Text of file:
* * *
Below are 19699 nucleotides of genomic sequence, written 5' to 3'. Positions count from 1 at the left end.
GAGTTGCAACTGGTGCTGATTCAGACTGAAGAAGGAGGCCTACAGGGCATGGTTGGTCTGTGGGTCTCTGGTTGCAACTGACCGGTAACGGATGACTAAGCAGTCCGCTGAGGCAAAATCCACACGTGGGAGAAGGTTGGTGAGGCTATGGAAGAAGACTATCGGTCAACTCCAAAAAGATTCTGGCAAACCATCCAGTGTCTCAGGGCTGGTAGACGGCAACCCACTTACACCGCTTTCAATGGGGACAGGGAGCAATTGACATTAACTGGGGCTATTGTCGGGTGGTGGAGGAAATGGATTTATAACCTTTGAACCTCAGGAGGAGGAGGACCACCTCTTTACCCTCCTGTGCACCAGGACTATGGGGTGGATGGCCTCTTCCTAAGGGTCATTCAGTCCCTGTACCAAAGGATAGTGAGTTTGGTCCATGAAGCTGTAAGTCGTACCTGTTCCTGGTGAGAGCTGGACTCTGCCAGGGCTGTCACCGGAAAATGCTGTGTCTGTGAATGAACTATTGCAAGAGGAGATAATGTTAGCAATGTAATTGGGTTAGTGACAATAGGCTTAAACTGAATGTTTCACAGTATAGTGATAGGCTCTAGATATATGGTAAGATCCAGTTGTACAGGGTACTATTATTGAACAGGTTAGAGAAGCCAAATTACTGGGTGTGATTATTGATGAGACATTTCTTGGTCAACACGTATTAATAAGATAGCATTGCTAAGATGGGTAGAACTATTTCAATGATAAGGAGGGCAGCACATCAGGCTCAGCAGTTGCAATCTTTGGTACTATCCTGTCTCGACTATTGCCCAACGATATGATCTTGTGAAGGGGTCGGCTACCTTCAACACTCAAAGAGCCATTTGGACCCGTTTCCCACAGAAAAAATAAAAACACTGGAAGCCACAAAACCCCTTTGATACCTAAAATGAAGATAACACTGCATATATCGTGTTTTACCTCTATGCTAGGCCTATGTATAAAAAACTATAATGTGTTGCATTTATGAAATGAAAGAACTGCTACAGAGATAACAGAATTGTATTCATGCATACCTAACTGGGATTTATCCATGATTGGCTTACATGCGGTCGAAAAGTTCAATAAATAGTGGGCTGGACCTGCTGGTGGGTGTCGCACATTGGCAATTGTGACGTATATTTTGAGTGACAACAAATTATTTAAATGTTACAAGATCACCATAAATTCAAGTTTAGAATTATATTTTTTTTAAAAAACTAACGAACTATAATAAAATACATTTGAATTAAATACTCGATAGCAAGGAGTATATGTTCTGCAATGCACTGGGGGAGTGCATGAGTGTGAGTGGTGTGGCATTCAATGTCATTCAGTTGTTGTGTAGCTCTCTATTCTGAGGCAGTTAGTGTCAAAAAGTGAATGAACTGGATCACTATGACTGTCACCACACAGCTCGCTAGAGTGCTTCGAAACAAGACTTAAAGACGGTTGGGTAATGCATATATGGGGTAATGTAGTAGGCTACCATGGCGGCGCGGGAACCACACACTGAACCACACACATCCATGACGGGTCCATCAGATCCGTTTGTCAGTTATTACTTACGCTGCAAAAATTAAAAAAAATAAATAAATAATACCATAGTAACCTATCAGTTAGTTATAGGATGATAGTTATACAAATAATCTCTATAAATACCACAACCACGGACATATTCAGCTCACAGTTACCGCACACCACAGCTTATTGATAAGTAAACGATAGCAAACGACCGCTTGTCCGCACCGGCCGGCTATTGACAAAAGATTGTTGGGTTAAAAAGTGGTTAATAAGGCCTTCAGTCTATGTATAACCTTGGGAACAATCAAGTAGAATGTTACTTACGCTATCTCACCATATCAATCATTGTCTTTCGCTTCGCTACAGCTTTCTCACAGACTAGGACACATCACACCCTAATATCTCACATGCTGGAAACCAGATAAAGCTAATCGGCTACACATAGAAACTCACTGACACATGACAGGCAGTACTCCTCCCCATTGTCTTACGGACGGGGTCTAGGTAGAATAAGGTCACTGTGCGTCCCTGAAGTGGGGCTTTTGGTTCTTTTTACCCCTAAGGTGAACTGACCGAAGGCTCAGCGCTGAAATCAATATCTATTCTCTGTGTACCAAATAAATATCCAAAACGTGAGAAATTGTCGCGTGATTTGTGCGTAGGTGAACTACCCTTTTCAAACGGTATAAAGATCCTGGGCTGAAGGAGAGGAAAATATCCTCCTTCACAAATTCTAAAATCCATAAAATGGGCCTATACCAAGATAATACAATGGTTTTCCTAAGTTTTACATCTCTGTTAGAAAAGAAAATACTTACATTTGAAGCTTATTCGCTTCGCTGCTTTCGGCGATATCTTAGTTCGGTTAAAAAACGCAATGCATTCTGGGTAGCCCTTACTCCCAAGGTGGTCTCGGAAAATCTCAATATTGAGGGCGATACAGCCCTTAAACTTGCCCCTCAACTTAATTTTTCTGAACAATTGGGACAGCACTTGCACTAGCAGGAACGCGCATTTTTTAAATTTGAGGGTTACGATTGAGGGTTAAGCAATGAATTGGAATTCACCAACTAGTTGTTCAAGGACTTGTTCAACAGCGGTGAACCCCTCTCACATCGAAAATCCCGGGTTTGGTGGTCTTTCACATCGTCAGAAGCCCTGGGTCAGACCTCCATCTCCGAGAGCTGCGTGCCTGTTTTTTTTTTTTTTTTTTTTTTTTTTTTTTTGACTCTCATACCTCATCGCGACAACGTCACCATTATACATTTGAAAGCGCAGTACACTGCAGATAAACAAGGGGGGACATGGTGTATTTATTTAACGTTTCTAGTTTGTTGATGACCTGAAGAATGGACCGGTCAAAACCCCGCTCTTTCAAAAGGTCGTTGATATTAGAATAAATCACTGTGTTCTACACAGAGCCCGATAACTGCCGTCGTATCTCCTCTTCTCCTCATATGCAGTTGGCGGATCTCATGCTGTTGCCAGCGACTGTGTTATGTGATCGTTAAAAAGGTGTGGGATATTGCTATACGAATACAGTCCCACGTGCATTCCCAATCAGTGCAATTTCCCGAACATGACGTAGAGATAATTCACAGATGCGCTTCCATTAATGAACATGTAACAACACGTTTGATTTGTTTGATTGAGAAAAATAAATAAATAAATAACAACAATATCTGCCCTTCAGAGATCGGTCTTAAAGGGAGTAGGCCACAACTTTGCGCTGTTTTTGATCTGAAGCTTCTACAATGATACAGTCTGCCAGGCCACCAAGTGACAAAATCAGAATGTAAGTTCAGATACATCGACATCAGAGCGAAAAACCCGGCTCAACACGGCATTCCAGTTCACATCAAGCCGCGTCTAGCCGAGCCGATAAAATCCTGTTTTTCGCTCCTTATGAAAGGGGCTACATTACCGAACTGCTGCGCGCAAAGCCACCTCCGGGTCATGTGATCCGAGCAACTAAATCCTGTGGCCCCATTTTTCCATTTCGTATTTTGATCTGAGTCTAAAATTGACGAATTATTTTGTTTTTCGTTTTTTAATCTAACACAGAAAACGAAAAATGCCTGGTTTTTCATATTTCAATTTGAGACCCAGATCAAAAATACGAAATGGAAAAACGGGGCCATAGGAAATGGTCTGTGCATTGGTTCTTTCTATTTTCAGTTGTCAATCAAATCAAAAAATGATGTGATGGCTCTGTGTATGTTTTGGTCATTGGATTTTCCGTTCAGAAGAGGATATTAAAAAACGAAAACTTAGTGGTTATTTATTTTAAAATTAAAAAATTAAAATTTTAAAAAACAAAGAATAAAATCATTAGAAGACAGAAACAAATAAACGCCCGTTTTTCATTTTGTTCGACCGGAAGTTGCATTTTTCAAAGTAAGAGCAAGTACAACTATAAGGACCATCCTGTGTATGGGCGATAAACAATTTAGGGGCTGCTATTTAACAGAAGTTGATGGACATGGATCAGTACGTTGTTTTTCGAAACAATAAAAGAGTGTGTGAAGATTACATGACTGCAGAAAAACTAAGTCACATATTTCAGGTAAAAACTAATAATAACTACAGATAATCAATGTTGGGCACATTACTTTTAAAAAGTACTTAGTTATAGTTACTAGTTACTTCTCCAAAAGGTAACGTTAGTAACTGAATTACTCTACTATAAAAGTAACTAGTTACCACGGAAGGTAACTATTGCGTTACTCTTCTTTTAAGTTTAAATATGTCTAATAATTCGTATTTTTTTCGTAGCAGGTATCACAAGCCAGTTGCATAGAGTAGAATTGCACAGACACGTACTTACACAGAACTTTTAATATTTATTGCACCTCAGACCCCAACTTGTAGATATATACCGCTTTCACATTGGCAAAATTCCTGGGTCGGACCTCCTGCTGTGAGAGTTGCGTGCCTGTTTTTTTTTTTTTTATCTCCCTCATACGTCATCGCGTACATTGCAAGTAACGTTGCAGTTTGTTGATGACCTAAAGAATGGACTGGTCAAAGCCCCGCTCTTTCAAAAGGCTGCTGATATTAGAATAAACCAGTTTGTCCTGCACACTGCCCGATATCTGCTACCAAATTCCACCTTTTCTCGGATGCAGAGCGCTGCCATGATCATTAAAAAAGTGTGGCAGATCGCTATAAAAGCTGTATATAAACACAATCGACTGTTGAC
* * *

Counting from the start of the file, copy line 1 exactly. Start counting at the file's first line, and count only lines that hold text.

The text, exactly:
Below are 19699 nucleotides of genomic sequence, written 5' to 3'. Positions count from 1 at the left end.